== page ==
It was going to be a fantastic party. The flowers and decor were coordinated. The caterer was the best in the city. The playlist was on point. The only problem was, there were empty seats. All that planning, all that work and forethought, and several guests were running late. VERY late. The hostess fretted and scrambled and texted “Where are you??”
When the stragglers finally came through the door, she said “where have you been??” They said, “it’s just that we only got your invitation just now, when you texted to see why we were late…” So that was awkward.
The hostess went to the desk where she had addressed all the invitations and sure enough - there were several still sitting there. The names from the bottom of the guest list. THe ones in the ‘maybe’ pile, pending the RSVPs of others. She had waited to see if there would be room, after the more important or slightly more interesting guests replied - then she forgot them entirely.
“Oh, well,” said the hostess. “What matters is that you’re here now.” And then she gave them the best seat at the table.
* * *
The interns were late to the meeting. It was a big meeting, The Boss was in town. The team had made the good coffee and bought the good donuts. Today was a big deal, with future plans to be shared from corporate, and most importantly - advancement opportunities. Lots of ways for those just starting out to make connections that would lead to future jobs. Where were those interns? They would be crazy to miss this!
Someone finally thought to go down to reception and see where the young folks had all ghosted off to. And there they sat, answering phones and greeting guests as usual. When asked why they weren’t rushing up to this momentous gathering happening upstairs they said “nobody told us we were allowed to come! We thought it was for managers only” The team went back through their email thread and then realized that yes, as it happened, everybody thought someone else had extended the invitation.
When the whole team came back, finally, to The Big Meeting, the interns got the front seats. And the first donuts.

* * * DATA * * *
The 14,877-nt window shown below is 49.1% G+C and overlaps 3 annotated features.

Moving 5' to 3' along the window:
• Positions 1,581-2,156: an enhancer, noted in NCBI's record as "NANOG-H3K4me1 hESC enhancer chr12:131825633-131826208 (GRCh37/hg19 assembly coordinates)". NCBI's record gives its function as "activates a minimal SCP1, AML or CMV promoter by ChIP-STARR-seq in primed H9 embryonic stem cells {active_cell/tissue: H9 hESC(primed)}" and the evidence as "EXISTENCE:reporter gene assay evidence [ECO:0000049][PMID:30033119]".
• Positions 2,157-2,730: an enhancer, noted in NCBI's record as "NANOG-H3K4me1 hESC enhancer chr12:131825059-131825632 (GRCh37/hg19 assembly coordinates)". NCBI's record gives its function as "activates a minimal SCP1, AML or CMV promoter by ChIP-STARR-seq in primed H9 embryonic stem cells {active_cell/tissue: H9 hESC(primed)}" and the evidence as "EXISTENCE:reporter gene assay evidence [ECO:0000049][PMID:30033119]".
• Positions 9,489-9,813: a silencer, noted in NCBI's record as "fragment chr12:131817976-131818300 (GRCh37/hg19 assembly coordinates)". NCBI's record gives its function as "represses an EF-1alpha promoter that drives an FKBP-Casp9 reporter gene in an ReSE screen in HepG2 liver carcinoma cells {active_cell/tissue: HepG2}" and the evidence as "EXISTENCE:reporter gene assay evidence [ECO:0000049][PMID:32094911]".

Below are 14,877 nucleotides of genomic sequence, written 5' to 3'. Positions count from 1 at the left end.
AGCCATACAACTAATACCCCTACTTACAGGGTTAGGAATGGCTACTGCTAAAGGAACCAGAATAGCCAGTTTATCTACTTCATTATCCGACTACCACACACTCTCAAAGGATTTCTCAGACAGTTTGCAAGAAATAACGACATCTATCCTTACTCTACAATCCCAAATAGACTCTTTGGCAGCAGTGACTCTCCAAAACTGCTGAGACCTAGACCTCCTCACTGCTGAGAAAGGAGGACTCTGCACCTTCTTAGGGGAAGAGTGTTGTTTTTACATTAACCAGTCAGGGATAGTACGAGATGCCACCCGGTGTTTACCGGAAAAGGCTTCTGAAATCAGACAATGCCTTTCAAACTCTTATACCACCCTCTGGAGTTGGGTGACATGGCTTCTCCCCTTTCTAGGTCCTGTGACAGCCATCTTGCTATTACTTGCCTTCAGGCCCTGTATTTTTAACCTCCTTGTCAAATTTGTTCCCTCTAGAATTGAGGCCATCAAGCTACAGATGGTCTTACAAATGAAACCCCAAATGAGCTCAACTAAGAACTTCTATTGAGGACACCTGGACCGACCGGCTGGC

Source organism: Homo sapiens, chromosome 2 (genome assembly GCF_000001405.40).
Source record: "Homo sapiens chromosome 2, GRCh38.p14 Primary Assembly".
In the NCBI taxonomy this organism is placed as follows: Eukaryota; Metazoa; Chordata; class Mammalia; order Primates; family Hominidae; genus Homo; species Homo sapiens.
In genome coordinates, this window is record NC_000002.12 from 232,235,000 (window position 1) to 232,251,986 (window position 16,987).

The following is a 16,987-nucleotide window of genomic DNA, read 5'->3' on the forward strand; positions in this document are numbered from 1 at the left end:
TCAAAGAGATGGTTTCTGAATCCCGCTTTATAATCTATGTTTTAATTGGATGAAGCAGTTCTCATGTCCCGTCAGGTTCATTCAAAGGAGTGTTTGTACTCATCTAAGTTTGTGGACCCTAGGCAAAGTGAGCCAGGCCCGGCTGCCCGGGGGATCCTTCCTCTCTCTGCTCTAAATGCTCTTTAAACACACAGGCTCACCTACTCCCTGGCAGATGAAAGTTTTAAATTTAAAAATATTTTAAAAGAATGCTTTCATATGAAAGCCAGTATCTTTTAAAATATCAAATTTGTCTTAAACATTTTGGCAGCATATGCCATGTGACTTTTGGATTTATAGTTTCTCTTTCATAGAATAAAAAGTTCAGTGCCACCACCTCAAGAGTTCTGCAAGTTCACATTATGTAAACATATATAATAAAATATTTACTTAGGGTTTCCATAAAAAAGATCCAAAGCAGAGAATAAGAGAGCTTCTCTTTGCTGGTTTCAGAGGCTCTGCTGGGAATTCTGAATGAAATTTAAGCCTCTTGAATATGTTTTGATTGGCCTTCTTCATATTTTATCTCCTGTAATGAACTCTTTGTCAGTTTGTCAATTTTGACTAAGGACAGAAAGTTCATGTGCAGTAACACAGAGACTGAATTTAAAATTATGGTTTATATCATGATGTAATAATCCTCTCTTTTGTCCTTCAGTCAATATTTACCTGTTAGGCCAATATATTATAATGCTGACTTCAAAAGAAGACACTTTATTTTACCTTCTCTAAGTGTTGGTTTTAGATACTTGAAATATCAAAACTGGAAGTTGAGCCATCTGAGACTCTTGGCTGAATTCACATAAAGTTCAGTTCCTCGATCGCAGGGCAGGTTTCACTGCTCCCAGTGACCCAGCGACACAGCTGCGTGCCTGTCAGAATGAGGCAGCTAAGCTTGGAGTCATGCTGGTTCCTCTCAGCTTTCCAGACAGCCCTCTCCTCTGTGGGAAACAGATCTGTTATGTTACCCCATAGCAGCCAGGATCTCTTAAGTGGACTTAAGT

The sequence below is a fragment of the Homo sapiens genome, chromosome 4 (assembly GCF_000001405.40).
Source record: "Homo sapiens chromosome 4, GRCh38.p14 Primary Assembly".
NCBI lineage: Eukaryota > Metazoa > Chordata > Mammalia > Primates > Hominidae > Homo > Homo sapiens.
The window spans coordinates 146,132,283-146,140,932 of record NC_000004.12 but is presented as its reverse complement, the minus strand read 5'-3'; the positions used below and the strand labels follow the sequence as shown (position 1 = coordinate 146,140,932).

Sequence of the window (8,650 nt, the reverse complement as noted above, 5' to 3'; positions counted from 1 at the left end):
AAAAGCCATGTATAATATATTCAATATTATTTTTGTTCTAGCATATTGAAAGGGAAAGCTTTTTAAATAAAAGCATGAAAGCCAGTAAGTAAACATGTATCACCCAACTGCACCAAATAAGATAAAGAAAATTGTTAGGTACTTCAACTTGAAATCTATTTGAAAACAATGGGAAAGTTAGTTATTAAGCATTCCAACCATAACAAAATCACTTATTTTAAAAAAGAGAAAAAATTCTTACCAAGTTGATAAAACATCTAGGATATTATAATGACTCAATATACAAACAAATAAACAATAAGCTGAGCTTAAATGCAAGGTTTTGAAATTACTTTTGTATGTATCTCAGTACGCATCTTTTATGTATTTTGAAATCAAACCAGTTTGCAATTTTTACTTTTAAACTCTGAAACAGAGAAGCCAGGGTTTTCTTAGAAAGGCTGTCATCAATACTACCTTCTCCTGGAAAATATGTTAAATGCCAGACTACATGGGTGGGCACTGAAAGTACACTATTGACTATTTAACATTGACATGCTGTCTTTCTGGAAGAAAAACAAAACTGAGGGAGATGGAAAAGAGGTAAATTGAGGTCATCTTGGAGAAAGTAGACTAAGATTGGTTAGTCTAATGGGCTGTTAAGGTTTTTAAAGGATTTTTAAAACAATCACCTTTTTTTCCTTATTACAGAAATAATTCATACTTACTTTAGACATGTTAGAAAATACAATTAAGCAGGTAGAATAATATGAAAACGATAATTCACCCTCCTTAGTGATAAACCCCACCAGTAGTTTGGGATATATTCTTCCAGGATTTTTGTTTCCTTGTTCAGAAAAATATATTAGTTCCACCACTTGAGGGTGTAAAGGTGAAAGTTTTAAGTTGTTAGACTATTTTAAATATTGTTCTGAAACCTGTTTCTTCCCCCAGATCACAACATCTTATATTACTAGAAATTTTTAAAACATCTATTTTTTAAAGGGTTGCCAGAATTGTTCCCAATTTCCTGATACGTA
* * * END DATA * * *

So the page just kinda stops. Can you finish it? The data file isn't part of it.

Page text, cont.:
* * *
The migrants had waited all day to be chosen for work. Others had been called up first thing in the morning. Now it was almost dark, so it was looking like there would be no work today. As they packed up to go home, a truck pulled up. “Why are you not out working today?” asked the farmer.
“Nobody hired us,” they replied.
Then the farmer asked: Why not?
Well. Nobody had ever thought to ask them that before. But they had answers. “Many reasons,” they said. “Because we are older. Because we are immigrants. Because we are strangers. Because we don’t look like the others. Because of our accents. Because of our clothes. Many reasons.”
“Well get in,” said the farmer, “I can use all the help I can get.”
The men worked til sundown, which is to say, only about an hour and a half. And at the end of the day, that generous farmer paid the migrants, who had worked only a short time, the same wage as those younger men who had been working since sun up. “That’s not fair!” the others hollered, then hollered some more. “Why should they get the same pay for a fraction of the labor?”
“Because,” said the farmer, “I have it to give. And you might say… we’re making up for lost time.”
* * *
If you want to understand the complexities of economic justice, you could ask a politician; you could look to any number of community organizing groups or activist leaders… or you can read the parables of Jesus. In these stories, he gives us living examples of what the kingdom of heaven looks like in the flesh, in real life and practice.
And if his subversive, controversial ideas of what that kingdom should be make us uncomfortable, then know we are not alone - people in his own time didn’t really like it either.
On the world’s terms, it’s absurd to pay someone for 2 hours work the same thing you would pay for 8 or 10 hours work. It’s a terrible business model! But truly, sometimes what’s bad for business is what’s good for the neighborhood. What’s bad for the bottom line is good news for the poor, the weary, the left out and forgotten. The last guest on the list, the overlooked intern, the migrant worker waiting to be called to the field.